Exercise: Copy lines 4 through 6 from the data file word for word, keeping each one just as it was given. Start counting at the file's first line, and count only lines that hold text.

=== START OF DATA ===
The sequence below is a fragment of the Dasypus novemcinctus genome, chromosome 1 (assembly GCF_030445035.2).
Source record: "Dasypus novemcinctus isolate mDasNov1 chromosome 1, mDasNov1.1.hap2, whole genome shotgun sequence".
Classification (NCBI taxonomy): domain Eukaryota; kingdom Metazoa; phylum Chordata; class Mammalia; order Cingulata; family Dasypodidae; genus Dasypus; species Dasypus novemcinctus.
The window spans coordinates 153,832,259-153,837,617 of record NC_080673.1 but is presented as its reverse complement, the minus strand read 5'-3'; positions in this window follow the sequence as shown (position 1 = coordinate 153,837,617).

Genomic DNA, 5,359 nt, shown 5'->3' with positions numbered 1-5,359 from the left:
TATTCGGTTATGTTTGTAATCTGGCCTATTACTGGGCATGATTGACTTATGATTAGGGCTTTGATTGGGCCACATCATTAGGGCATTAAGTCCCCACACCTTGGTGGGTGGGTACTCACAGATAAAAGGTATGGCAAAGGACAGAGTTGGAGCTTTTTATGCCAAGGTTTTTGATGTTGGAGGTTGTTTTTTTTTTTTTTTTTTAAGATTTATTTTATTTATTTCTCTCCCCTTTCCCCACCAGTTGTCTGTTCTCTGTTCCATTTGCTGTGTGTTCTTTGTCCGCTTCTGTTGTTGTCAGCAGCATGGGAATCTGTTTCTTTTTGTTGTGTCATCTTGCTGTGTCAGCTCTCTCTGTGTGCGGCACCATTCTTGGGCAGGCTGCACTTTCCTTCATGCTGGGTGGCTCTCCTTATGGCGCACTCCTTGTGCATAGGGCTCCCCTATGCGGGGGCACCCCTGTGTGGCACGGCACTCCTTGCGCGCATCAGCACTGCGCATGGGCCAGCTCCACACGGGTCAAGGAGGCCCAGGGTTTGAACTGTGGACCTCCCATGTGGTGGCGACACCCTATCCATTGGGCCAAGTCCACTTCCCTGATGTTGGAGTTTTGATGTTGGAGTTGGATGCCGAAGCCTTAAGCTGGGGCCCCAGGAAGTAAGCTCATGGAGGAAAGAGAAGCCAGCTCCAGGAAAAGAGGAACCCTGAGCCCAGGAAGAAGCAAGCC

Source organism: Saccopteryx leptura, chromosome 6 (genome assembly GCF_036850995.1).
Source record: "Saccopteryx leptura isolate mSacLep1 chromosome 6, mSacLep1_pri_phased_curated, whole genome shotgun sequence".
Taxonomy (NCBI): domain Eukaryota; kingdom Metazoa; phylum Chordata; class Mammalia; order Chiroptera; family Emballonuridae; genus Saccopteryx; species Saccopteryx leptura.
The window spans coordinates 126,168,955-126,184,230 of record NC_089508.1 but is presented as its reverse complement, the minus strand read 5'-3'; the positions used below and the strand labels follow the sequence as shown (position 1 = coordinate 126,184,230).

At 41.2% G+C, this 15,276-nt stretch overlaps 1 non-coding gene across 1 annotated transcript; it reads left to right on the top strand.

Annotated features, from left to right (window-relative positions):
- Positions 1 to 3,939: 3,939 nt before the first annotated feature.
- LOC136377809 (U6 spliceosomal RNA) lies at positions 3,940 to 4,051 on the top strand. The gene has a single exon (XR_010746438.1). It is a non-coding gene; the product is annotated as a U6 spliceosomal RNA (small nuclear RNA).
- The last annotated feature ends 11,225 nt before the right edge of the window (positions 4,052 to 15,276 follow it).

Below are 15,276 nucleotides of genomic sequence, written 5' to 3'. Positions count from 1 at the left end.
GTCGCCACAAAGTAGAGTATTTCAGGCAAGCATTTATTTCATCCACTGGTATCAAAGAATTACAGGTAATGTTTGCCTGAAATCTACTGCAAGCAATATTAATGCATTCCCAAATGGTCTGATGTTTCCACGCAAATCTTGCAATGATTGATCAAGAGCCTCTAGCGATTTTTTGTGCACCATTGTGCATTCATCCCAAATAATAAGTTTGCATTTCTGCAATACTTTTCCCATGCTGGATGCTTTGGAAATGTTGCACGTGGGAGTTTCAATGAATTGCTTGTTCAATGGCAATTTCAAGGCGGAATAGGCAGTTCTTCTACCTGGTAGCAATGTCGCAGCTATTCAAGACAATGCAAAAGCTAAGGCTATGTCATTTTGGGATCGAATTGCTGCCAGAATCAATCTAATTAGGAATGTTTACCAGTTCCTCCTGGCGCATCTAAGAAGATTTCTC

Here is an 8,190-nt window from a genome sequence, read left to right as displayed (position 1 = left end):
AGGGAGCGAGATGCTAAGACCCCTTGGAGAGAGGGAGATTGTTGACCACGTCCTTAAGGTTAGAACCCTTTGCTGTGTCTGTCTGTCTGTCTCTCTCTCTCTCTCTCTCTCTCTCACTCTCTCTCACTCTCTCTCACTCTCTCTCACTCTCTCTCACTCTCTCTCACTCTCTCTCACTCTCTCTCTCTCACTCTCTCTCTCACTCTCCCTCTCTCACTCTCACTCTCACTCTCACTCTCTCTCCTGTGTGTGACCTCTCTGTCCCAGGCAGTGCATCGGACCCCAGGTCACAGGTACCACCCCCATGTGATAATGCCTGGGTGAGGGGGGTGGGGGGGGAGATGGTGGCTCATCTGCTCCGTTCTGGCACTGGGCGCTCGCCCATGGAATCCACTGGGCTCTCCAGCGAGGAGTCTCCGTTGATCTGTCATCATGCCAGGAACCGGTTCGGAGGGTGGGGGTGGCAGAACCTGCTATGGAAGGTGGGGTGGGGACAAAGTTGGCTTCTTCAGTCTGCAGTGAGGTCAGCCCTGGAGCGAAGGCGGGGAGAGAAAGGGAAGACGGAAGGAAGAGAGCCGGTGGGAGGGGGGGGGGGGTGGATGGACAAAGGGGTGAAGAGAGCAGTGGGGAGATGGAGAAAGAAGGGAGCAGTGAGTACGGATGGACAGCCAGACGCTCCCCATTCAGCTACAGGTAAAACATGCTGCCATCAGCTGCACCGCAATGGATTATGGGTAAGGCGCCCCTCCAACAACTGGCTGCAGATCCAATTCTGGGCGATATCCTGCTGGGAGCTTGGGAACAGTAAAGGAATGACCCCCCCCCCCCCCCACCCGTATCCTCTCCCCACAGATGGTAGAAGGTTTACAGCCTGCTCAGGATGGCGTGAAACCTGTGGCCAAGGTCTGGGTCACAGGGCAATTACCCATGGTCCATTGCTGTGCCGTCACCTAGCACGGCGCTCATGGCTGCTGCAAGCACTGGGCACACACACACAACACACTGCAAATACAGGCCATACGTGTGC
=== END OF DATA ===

The window spans coordinates 153,832,259-153,837,617 of record NC_080673.1 but is presented as its reverse complement, the minus strand read 5'-3'; positions in this window follow the sequence as shown (position 1 = coordinate 153,837,617).

Genomic DNA, 5,359 nt, shown 5'->3' with positions numbered 1-5,359 from the left:
TATTCGGTTATGTTTGTAATCTGGCCTATTACTGGGCATGATTGACTTATGATTAGGGCTTTGATTGGGCCACATCATTAGGGCATTAAGTCCCCACACCTTGGTGGGTGGGTACTCACAGATAAAAGGTATGGCAAAGGACAGAGTTGGAGCTTTTTATGCCAAGGTTTTTGATGTTGGAGGTTGTTTTTTTTTTTTTTTTTTAAGATTTATTTTATTTATTTCTCTCCCCTTTCCCCACCAGTTGTCTGTTCTCTGTTCCATTTGCTGTGTGTTCTTTGTCCGCTTCTGTTGTTGTCAGCAGCATGGGAATCTGTTTCTTTTTGTTGTGTCATCTTGCTGTGTCAGCTCTCTCTGTGTGCGGCACCATTCTTGGGCAGGCTGCACTTTCCTTCATGCTGGGTGGCTCTCCTTATGGCGCACTCCTTGTGCATAGGGCTCCCCTATGCGGGGGCACCCCTGTGTGGCACGGCACTCCTTGCGCGCATCAGCACTGCGCATGGGCCAGCTCCACACGGGTCAAGGAGGCCCAGGGTTTGAACTGTGGACCTCCCATGTGGTGGCGACACCCTATCCATTGGGCCAAGTCCACTTCCCTGATGTTGGAGTTTTGATGTTGGAGTTGGATGCCGAAGCCTTAAGCTGGGGCCCCAGGAAGTAAGCTCATGGAGGAAAGAGAAGCCAGCTCCAGGAAAAGAGGAACCCTGAGCCCAGGAAGAAGCAAGCC